He looked good at 55 – far more energetic than me. He came striding in without makeup, wielding a plastic water bottle and an iPhone.
And he was focused: Over the next 45 minutes, he rarely drank or checked his phone.
He took his time in the interview, answering carefully.
I was reminded of a 2003 New York magazine profile, which said Hemmer, after most shows, descended to his office to rewatch his show, analysing how he appeared on-air. The profile also mentioned how he used to do his own makeup, but we’ll get to that later.
Hemmer was born in Cincinnati, Ohio, on November 14, 1964, as the third of five children in a Roman Catholic family.
He joked that he thought for the longest time that he was a Valentine’s Day baby – until, at some point, he realised that wasn’t mathematically possible.
In an old profile, his father said he hoped Hemmer would be a priest. But Hemmer’s parents mostly let them decide their own fate.
“They allowed us to step on our own pile, to figure out how to clean it up on our own,” he said. “I don’t think there were a lot of course corrections for any of us. Only when they deemed it truly necessary.”
One sibling works in public relations, one is a paralegal, one is a teacher, and one is a full-time mother.
In 1983, he graduated from the all-male Elder High School. While there, he and his friend Doug had broadcast “bad rock and roll” from a “cheap little turntable” at the top of a radio tower to the school.
They played artists like Bruce Springsteen and Molly Hatchet.
The radio station lasted about three weeks. But the dabble in broadcasting triggered something in Hemmer.
“I figured, you know what, maybe I could talk for a living,” he said.
From that point, Hemmer figured he could succeed in broadcasting if he was persistent enough.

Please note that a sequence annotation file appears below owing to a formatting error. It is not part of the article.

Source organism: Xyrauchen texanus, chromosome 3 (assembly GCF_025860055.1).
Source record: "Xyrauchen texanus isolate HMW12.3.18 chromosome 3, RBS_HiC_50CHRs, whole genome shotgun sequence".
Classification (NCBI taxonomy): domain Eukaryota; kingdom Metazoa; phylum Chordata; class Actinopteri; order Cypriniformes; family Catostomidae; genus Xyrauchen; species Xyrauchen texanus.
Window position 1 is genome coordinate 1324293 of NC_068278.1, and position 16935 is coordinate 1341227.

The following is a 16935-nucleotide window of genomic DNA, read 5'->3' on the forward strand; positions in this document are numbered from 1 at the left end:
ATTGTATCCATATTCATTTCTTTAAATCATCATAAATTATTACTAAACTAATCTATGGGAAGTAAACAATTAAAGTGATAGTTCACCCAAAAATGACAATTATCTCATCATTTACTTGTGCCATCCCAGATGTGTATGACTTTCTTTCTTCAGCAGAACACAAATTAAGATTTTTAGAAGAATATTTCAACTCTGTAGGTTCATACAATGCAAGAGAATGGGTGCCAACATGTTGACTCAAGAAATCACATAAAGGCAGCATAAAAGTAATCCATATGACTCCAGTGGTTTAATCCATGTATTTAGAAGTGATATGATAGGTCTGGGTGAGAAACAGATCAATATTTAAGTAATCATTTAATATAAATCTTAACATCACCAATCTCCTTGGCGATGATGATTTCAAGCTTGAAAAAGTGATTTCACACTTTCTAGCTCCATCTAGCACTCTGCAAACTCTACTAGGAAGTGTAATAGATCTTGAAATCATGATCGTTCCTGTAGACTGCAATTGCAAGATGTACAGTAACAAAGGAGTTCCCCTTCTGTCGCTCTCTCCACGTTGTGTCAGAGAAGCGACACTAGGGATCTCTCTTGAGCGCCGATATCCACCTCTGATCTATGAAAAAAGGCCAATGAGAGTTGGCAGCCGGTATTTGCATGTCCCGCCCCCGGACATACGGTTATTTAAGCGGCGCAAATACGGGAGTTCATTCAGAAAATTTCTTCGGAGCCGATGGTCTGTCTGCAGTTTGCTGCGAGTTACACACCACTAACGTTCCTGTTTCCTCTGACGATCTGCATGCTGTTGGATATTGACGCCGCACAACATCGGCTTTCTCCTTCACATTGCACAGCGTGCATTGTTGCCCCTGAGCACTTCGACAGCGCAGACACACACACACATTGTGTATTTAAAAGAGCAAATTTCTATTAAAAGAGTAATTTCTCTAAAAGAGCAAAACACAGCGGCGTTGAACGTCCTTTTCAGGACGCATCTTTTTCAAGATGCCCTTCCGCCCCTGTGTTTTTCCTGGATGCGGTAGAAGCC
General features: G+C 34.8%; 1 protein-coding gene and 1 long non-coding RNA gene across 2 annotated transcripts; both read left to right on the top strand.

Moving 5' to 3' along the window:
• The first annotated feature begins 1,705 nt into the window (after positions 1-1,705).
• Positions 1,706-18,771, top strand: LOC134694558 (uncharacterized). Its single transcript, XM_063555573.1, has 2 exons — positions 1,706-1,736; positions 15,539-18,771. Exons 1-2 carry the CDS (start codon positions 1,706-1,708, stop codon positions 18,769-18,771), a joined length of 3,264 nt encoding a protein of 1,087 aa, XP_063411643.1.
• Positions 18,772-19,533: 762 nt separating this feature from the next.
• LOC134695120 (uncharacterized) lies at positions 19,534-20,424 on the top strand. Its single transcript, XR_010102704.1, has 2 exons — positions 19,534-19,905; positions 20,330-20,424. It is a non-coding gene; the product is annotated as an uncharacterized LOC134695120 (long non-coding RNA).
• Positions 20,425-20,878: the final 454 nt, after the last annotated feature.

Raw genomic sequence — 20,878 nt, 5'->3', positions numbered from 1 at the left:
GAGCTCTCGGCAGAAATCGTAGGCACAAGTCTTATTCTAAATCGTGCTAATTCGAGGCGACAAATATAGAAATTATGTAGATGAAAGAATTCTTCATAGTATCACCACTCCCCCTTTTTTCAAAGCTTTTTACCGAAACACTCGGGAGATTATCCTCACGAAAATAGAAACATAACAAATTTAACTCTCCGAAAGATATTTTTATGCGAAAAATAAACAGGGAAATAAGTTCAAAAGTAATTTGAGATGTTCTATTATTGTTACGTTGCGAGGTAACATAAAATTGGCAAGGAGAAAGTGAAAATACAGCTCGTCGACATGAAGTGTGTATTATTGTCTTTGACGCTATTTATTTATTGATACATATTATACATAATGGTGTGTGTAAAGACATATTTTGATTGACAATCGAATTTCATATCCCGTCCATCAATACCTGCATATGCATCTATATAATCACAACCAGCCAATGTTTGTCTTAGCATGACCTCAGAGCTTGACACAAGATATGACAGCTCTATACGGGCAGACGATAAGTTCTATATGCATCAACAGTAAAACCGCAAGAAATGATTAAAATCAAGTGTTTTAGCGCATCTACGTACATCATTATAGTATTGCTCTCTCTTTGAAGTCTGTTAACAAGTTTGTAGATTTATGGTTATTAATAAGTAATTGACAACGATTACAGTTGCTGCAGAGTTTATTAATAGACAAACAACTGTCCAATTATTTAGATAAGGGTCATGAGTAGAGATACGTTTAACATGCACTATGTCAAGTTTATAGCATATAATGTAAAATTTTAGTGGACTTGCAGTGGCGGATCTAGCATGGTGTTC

“Even today, if you at least pick a path, if you have a direction, you will find yourself years ahead of your colleagues. So pick a path, make a decision.”
Between the ages of 16 and 20, Hemmer said he had “19 different jobs.”
He worked with his hands: in a produce department, at a garden centre, mowing lawns, trimming hedges, and sweeping floors at his high school.
“You take a job, you quit a job, you take a job, quit a job. I did everything,” he said.
He was trying to figure out a way to keep working while also playing football in high school, which meant he couldn’t stick with one job for long.
He played as a strong safety. “It’s a defensive back when you’re not quite a free safety where you’re not quite as big as a linebacker. And not quite small enough to play defensive back,” he said.
After high school, he studied broadcast journalism at Miami University and kept up the intense work ethic. He hosted an overnight jazz program on 97.6TK, one of the first alternative rock and roll stations in the US.
He wasn’t a huge fan of the music — English rock like The Smiths — but the pay was good. And by good, he said, $US3.35 an hour, working from midnight to 6 a.m.
Early on at college, when he was 19, he interned at WLWT-TV, a local television station. It was all new to him.
“I was looking to get knowledge about the industry and to try and figure out if it was possible to get a job,” he said.
He also spent a semester abroad living in Luxembourg. He was inspired to do so after taking an 8 a.m. German class in his freshman year.
He was convinced he wanted the career on his first day, when the elevator opened and he saw the control room’s blue light.